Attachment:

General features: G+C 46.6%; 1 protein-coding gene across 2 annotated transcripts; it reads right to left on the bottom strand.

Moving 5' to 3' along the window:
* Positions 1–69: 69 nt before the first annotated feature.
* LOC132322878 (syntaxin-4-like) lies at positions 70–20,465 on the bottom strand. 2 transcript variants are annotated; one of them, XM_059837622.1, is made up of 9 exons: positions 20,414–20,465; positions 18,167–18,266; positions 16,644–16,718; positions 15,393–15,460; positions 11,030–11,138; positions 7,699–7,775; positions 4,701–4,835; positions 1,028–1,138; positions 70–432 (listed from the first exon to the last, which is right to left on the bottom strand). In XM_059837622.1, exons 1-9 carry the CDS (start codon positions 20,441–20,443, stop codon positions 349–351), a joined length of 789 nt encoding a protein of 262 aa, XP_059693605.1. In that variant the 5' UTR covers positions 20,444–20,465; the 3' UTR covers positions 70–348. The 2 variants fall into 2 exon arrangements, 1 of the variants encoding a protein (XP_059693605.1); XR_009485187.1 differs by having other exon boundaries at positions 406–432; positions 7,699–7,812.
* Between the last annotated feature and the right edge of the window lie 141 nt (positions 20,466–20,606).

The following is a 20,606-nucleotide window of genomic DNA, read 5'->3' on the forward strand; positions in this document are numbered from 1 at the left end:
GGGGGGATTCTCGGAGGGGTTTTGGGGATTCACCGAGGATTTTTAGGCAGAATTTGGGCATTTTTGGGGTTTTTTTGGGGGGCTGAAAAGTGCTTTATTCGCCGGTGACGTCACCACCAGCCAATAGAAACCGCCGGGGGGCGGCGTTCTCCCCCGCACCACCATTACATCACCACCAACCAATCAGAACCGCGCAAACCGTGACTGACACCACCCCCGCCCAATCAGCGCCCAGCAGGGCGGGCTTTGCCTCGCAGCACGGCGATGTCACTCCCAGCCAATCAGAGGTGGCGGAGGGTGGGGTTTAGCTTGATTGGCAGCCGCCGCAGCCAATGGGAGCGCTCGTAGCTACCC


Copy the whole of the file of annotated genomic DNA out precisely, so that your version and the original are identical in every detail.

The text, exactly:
General features: G+C 46.6%; 1 protein-coding gene across 2 annotated transcripts; it reads right to left on the bottom strand.

Moving 5' to 3' along the window:
* Positions 1–69: 69 nt before the first annotated feature.
* LOC132322878 (syntaxin-4-like) lies at positions 70–20,465 on the bottom strand. 2 transcript variants are annotated; one of them, XM_059837622.1, is made up of 9 exons: positions 20,414–20,465; positions 18,167–18,266; positions 16,644–16,718; positions 15,393–15,460; positions 11,030–11,138; positions 7,699–7,775; positions 4,701–4,835; positions 1,028–1,138; positions 70–432 (listed from the first exon to the last, which is right to left on the bottom strand). In XM_059837622.1, exons 1-9 carry the CDS (start codon positions 20,441–20,443, stop codon positions 349–351), a joined length of 789 nt encoding a protein of 262 aa, XP_059693605.1. In that variant the 5' UTR covers positions 20,444–20,465; the 3' UTR covers positions 70–348. The 2 variants fall into 2 exon arrangements, 1 of the variants encoding a protein (XP_059693605.1); XR_009485187.1 differs by having other exon boundaries at positions 406–432; positions 7,699–7,812.
* Between the last annotated feature and the right edge of the window lie 141 nt (positions 20,466–20,606).

The following is a 20,606-nucleotide window of genomic DNA, read 5'->3' on the forward strand; positions in this document are numbered from 1 at the left end:
GGGGGGATTCTCGGAGGGGTTTTGGGGATTCACCGAGGATTTTTAGGCAGAATTTGGGCATTTTTGGGGTTTTTTTGGGGGGCTGAAAAGTGCTTTATTCGCCGGTGACGTCACCACCAGCCAATAGAAACCGCCGGGGGGCGGCGTTCTCCCCCGCACCACCATTACATCACCACCAACCAATCAGAACCGCGCAAACCGTGACTGACACCACCCCCGCCCAATCAGCGCCCAGCAGGGCGGGCTTTGCCTCGCAGCACGGCGATGTCACTCCCAGCCAATCAGAGGTGGCGGAGGGTGGGGTTTAGCTTGATTGGCAGCCGCCGCAGCCAATGGGAGCGCTCGTAGCTACCC